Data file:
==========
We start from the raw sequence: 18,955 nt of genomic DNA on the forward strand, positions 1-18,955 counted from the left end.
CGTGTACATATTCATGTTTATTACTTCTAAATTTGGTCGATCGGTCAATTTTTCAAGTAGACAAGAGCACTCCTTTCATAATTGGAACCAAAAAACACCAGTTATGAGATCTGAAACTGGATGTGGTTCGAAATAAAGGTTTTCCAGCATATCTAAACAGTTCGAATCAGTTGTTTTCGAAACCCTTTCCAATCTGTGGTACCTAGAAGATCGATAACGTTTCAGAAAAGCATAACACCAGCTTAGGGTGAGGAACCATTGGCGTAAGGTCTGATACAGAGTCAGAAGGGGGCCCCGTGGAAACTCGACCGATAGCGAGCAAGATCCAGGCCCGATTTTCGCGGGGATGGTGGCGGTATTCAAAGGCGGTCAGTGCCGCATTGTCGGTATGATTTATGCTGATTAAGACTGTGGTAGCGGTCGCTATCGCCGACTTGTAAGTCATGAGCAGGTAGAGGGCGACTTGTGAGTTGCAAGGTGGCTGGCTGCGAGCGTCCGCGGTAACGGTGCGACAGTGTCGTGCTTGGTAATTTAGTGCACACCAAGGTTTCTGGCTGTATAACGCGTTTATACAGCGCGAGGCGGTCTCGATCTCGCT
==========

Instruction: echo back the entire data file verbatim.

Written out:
We start from the raw sequence: 18,955 nt of genomic DNA on the forward strand, positions 1-18,955 counted from the left end.
CGTGTACATATTCATGTTTATTACTTCTAAATTTGGTCGATCGGTCAATTTTTCAAGTAGACAAGAGCACTCCTTTCATAATTGGAACCAAAAAACACCAGTTATGAGATCTGAAACTGGATGTGGTTCGAAATAAAGGTTTTCCAGCATATCTAAACAGTTCGAATCAGTTGTTTTCGAAACCCTTTCCAATCTGTGGTACCTAGAAGATCGATAACGTTTCAGAAAAGCATAACACCAGCTTAGGGTGAGGAACCATTGGCGTAAGGTCTGATACAGAGTCAGAAGGGGGCCCCGTGGAAACTCGACCGATAGCGAGCAAGATCCAGGCCCGATTTTCGCGGGGATGGTGGCGGTATTCAAAGGCGGTCAGTGCCGCATTGTCGGTATGATTTATGCTGATTAAGACTGTGGTAGCGGTCGCTATCGCCGACTTGTAAGTCATGAGCAGGTAGAGGGCGACTTGTGAGTTGCAAGGTGGCTGGCTGCGAGCGTCCGCGGTAACGGTGCGACAGTGTCGTGCTTGGTAATTTAGTGCACACCAAGGTTTCTGGCTGTATAACGCGTTTATACAGCGCGAGGCGGTCTCGATCTCGCT